If I was reincarnated as a mosquito, I’d want to live where I do now (convenient, eh?). I live in the country surrounded by areas of "protected wetland," which, in many cases, is a fancy word for swamp. I try to avoid mosquitoes, but getting bitten is a regular (daily) event. As I was getting swarmed last night, I was thinking that the mosquito-borne disease I’m really concerned about is Eastern equine encephalitis (EEE). While quite rare in Ontario, with only a handful or no cases in horses every year, it’s a worry because it’s almost always fatal. It also affects people, not via transmission from horses but from being bitten by mosquitoes that pick up the virus from birds. It’s very rare in people, but it’s highly fatal.
This is the time of year that we start seeing mosquito-borne infections in Ontario, and a Disease Alert from the province re-inforces concerns about EEE. The alert was issued in response to a case of EEE in a horse in New York state, not far from the Canadian border. The horse, from the Ogdensburg, NY area, showed signs of illness on July 23 and died the next day (a pretty typical progression for this disease). Since mosquitoes don’t respect borders, cases in this neighbouring region suggest that infected mosquitoes might also be active in Ontario.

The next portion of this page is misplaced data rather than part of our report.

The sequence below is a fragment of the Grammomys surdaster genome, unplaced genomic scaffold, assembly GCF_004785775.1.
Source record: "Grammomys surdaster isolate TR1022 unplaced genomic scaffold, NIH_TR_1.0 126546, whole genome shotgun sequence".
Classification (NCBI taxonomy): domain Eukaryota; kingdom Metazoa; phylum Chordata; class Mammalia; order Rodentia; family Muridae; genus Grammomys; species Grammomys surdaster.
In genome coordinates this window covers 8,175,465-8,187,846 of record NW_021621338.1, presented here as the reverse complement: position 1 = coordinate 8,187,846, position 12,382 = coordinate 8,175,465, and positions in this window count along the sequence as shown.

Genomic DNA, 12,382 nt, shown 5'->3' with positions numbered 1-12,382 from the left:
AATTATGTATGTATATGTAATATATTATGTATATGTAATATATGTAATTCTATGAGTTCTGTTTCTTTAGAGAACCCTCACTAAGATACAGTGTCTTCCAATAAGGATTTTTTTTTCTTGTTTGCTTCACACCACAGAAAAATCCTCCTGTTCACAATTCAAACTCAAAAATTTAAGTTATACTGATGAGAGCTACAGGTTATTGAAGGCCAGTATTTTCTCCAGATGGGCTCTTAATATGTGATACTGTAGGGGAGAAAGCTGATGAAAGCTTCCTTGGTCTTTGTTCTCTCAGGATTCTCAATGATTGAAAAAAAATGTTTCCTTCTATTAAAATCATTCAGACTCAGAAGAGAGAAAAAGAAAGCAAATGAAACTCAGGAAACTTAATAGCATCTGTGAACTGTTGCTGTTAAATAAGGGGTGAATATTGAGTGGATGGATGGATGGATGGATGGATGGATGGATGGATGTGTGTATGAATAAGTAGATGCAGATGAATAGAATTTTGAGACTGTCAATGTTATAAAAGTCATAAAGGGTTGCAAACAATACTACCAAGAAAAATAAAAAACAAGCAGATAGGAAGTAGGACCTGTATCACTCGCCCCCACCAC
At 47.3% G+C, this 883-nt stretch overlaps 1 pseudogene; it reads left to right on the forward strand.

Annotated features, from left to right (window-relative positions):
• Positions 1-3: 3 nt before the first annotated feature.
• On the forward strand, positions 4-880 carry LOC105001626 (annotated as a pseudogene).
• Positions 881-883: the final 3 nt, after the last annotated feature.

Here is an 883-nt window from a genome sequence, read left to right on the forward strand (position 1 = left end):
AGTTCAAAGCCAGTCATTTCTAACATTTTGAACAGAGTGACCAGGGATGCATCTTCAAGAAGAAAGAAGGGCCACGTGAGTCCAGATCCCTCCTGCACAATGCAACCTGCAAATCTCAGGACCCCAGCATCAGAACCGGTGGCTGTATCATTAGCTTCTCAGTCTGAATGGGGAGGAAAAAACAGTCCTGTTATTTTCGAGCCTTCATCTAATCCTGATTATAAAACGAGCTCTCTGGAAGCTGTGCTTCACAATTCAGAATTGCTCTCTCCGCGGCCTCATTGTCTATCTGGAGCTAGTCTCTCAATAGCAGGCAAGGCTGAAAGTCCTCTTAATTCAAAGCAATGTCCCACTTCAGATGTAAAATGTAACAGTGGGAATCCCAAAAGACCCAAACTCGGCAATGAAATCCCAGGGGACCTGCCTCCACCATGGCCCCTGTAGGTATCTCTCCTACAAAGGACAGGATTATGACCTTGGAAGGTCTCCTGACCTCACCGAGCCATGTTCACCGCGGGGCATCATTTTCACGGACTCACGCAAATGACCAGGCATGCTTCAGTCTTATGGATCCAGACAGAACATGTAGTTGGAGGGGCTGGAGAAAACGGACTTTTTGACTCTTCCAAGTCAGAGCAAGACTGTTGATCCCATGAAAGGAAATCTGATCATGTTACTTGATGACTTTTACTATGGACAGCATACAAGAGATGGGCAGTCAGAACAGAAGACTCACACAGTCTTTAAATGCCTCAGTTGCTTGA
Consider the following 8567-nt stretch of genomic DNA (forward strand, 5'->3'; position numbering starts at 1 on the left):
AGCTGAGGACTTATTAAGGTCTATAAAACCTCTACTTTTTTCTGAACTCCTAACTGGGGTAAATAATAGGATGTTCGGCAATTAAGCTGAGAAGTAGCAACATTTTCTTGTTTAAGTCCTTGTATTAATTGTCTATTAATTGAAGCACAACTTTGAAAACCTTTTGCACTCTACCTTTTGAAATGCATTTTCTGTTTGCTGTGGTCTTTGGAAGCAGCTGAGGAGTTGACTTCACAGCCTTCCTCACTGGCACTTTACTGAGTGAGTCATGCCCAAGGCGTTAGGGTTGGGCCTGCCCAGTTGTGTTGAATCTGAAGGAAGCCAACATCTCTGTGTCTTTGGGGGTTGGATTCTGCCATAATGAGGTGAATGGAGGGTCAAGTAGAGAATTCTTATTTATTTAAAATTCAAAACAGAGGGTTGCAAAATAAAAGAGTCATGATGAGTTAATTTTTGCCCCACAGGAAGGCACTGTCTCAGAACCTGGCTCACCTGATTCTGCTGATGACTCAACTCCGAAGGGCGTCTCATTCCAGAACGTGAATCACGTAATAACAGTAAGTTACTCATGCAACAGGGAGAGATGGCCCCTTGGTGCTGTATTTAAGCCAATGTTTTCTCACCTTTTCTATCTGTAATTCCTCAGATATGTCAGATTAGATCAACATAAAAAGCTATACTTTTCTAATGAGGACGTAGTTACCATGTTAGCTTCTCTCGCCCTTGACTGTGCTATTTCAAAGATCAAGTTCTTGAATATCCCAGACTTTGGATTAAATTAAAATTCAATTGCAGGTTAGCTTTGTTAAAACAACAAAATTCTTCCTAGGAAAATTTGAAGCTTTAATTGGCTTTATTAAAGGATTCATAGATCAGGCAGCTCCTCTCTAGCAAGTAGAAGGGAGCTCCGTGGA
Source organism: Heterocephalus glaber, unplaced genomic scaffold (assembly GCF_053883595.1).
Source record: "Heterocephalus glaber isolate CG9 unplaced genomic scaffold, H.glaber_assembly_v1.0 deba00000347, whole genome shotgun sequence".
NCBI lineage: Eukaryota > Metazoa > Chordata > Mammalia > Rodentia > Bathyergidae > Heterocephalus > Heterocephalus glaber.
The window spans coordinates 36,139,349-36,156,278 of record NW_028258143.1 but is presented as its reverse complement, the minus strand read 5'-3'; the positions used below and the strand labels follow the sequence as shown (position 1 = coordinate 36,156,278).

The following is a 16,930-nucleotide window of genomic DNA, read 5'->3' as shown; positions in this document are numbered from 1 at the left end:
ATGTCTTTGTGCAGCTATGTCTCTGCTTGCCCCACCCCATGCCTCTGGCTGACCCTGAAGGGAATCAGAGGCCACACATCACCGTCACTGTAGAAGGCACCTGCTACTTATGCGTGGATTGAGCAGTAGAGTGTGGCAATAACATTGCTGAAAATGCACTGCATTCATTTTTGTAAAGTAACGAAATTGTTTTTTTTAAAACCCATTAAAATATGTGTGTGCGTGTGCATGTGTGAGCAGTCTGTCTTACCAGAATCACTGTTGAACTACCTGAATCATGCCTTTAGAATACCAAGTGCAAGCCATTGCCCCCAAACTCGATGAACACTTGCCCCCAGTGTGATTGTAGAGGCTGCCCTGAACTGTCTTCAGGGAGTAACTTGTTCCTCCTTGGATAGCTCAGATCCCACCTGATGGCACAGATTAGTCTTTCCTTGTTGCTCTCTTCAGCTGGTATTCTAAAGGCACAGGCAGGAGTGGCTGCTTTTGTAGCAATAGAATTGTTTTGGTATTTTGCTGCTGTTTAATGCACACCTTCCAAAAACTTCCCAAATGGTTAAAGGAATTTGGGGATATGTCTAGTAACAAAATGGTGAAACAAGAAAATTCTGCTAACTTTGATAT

EEE isn’t the only mosquito-borne virus that we worry about – West Nile virus being the other main issue around here – so mosquito control and avoidance are important. While you can never guarantee that you or your animal will not encounter a mosquito, various things can be done to reduce mosquito numbers (e.g. eliminating sites of standing water (which are mosquito breeding sites) wherever possible… swamps being a logical exception) and to reduce the risk of being bitten (e.g. avoiding high risk areas and times, long clothing, mosquito repellants). Vaccines are available for EEE and West Nile virus in horses (but not people), and the risk of these diseases should be considered when designing a horse’s vaccination program.